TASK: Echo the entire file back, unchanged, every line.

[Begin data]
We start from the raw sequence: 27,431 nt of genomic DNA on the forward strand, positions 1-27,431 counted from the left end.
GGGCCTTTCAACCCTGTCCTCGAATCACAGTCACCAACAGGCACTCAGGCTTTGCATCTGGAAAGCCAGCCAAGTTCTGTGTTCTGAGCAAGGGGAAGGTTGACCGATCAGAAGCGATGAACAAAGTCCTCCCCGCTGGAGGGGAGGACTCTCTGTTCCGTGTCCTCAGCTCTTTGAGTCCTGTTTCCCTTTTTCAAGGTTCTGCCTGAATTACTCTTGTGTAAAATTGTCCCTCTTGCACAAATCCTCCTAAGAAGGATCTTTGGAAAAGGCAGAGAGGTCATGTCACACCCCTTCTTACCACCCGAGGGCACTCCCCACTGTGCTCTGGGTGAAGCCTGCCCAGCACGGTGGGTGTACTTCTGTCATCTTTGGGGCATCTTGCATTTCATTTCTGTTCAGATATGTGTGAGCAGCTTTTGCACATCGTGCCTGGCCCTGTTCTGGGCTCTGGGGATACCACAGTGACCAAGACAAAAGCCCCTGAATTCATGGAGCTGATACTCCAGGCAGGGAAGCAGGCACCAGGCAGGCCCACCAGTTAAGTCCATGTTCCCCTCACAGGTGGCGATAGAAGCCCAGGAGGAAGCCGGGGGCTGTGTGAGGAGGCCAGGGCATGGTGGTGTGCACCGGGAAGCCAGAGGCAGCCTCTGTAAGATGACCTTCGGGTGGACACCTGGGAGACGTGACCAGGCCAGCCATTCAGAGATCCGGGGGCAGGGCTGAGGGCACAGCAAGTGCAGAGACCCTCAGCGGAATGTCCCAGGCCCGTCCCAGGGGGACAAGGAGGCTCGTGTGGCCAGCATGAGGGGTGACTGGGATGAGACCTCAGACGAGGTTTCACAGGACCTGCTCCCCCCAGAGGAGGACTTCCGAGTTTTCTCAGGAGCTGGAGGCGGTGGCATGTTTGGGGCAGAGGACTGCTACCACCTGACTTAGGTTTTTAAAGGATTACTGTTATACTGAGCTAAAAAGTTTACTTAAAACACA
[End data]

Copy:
We start from the raw sequence: 27,431 nt of genomic DNA on the forward strand, positions 1-27,431 counted from the left end.
GGGCCTTTCAACCCTGTCCTCGAATCACAGTCACCAACAGGCACTCAGGCTTTGCATCTGGAAAGCCAGCCAAGTTCTGTGTTCTGAGCAAGGGGAAGGTTGACCGATCAGAAGCGATGAACAAAGTCCTCCCCGCTGGAGGGGAGGACTCTCTGTTCCGTGTCCTCAGCTCTTTGAGTCCTGTTTCCCTTTTTCAAGGTTCTGCCTGAATTACTCTTGTGTAAAATTGTCCCTCTTGCACAAATCCTCCTAAGAAGGATCTTTGGAAAAGGCAGAGAGGTCATGTCACACCCCTTCTTACCACCCGAGGGCACTCCCCACTGTGCTCTGGGTGAAGCCTGCCCAGCACGGTGGGTGTACTTCTGTCATCTTTGGGGCATCTTGCATTTCATTTCTGTTCAGATATGTGTGAGCAGCTTTTGCACATCGTGCCTGGCCCTGTTCTGGGCTCTGGGGATACCACAGTGACCAAGACAAAAGCCCCTGAATTCATGGAGCTGATACTCCAGGCAGGGAAGCAGGCACCAGGCAGGCCCACCAGTTAAGTCCATGTTCCCCTCACAGGTGGCGATAGAAGCCCAGGAGGAAGCCGGGGGCTGTGTGAGGAGGCCAGGGCATGGTGGTGTGCACCGGGAAGCCAGAGGCAGCCTCTGTAAGATGACCTTCGGGTGGACACCTGGGAGACGTGACCAGGCCAGCCATTCAGAGATCCGGGGGCAGGGCTGAGGGCACAGCAAGTGCAGAGACCCTCAGCGGAATGTCCCAGGCCCGTCCCAGGGGGACAAGGAGGCTCGTGTGGCCAGCATGAGGGGTGACTGGGATGAGACCTCAGACGAGGTTTCACAGGACCTGCTCCCCCCAGAGGAGGACTTCCGAGTTTTCTCAGGAGCTGGAGGCGGTGGCATGTTTGGGGCAGAGGACTGCTACCACCTGACTTAGGTTTTTAAAGGATTACTGTTATACTGAGCTAAAAAGTTTACTTAAAACACA